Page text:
Sixteen-foot manual stops appeared as early as the 15th century, and no era of organ design has been without them since. But there have been good and bad times for 16' manual tone with dual peaks of popularity when they outnumbered pedal 16's in the 16th and 19th centuries. In the 17th and mid-18th centuries, pedal 16' became more numerous, but it wasn't until the 1950-1970 era in American organ building that the manual 16' suffered its worst decline. The small number of manual 16' stops in recent American organs has little historic precedence, and is considerably less than current European practice. Here are two reasons for the low opinion that many Americans have for 16' manual tone.
First, the heavy and opaque sound of a Great 16' open diapason from the 1900 era, or the dull Swell bourdon or keen 16' string have given such stops a deservedly bad name. The classically orientated student would find little use for such stops and conclude that all manual 16's were detrimental.
Second, there is a widespread but mistaken notion that 16' manual tone was a unique romantic excess and that Baroque organs, if they had manual 16's at all, certainly were never played with these stops on. In fact, it would take a 60% increase in the number of manual 16's in current American organs to reach the level of occurrence these stops had in Bach's time. An added misunderstanding equates 16' manual tone with large organs in large rooms. Only recently have good manual 16's begun to return to small instruments, and some practice and residence organs have them with excellent results.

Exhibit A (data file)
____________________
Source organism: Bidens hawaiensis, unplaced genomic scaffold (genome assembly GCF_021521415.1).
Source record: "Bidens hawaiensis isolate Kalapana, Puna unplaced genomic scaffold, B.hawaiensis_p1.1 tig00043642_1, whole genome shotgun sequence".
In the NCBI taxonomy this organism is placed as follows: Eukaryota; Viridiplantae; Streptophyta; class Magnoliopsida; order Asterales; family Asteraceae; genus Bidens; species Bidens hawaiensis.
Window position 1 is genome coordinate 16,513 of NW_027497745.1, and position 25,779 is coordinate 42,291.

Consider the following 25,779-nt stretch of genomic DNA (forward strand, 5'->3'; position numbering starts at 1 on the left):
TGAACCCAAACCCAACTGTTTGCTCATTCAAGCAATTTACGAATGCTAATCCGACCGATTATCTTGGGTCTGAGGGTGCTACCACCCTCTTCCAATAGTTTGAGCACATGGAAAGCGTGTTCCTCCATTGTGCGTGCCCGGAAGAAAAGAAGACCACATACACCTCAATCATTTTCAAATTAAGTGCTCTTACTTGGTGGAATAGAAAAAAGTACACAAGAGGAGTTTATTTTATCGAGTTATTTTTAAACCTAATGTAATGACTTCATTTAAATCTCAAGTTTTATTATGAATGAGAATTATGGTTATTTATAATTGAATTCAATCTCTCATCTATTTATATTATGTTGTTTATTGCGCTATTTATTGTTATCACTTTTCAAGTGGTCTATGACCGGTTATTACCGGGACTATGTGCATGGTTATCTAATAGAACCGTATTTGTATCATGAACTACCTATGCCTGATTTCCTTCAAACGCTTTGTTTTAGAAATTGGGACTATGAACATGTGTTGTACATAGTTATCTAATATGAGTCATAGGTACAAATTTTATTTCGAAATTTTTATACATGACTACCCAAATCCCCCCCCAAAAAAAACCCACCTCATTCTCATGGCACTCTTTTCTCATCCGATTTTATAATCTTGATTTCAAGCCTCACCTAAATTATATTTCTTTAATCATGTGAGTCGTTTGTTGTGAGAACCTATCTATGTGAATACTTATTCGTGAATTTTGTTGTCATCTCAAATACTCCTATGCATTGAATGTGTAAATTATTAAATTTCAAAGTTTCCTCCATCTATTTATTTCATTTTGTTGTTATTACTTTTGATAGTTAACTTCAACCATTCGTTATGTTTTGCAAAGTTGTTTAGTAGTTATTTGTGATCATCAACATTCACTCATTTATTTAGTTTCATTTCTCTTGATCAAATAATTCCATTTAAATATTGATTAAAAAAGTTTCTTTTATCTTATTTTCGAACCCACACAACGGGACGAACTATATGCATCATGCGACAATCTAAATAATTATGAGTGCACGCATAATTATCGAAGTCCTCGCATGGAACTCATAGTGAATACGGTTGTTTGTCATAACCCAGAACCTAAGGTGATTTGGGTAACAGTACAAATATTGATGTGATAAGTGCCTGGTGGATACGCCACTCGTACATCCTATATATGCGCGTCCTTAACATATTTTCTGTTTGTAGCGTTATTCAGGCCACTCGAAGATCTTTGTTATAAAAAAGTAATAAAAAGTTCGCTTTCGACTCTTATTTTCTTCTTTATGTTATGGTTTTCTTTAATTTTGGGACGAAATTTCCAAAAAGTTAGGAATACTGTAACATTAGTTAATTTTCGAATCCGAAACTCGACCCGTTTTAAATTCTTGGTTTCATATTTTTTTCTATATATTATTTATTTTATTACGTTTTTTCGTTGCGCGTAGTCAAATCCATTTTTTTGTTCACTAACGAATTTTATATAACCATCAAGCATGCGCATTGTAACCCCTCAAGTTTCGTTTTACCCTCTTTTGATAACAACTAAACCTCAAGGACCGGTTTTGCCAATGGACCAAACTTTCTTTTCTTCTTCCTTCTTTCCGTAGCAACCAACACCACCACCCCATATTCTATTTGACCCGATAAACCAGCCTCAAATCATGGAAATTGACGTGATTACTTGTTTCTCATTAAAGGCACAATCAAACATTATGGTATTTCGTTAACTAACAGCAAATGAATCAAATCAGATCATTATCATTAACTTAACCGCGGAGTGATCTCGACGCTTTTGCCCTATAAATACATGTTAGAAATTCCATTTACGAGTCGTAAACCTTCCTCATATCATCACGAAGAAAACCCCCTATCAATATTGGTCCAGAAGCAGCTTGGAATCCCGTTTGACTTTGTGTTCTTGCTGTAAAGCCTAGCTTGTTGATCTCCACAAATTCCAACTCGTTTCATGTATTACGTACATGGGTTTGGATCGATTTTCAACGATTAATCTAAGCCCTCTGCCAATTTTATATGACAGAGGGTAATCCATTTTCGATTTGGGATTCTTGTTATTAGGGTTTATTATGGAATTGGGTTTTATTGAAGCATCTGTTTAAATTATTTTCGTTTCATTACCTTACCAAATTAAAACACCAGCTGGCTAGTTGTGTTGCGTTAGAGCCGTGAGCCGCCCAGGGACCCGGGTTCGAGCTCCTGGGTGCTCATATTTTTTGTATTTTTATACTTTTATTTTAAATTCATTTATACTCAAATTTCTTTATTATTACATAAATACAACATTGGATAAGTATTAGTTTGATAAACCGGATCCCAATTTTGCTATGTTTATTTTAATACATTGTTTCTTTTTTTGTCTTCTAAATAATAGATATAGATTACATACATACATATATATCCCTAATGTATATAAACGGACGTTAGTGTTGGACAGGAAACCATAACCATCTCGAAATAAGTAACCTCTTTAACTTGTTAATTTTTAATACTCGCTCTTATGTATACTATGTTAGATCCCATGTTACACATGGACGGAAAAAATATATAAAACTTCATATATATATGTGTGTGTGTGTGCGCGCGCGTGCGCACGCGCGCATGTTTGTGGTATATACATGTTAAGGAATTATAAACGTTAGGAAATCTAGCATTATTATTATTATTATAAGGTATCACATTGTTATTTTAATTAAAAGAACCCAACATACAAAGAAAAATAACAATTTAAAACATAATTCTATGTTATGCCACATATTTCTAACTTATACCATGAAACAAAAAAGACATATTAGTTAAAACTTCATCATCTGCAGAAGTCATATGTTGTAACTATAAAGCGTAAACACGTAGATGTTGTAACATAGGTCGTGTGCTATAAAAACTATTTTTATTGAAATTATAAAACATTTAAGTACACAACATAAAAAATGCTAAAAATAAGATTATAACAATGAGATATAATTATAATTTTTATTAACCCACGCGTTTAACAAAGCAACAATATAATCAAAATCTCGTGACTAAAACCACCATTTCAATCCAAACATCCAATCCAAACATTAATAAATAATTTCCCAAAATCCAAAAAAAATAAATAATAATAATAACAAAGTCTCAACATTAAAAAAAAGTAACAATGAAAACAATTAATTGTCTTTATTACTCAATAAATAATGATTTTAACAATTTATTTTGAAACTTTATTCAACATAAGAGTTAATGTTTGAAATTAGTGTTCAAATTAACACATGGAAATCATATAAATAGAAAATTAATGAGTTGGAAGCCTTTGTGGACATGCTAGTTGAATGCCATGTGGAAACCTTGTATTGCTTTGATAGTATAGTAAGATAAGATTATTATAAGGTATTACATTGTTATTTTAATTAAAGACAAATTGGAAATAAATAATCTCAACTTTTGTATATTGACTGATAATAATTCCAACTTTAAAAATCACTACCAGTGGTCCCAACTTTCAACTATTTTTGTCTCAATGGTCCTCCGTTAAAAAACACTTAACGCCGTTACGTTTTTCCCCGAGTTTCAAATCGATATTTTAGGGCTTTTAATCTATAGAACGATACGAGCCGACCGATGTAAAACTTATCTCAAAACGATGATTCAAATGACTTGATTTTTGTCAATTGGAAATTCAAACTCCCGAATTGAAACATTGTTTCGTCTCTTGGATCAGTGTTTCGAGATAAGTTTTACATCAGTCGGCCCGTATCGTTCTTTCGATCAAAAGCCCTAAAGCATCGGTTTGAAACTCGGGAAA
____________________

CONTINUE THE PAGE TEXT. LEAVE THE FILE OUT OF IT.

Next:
To understand the history of the problem, the following chart shows the ratio of manual to pedal 16' stops in various times. As an example of what these ratios mean, if an organ had four manual 16's and three in the pedal, then its ratio would be 4/3 or 1.33. If another organ had two manual 16's and four pedal 16's, then its ratio would be 2/4 or .5.
||Manual to Pedal Ratio
But ratios have little to do with art or tonal design, except as they help us to understand trends and patterns. This simple analysis does not evaluate the important variations in manual 16's that occurred from country to country. An interesting but statistically indefensible analysis of the ratios of various pitches from 1548-1959 can be found in the Organ Institute Quarterly, Vol 8, No.4, 1960. Since 1970, both European and American builders have been using more manual 16's as our understanding of historic organs has improved. The difficulty is always to get good manual 16's, since bad ones are so wasteful of space and money. Rational tonal design must include good manual 16' tone, and we are now slowly coming out of the recent depression.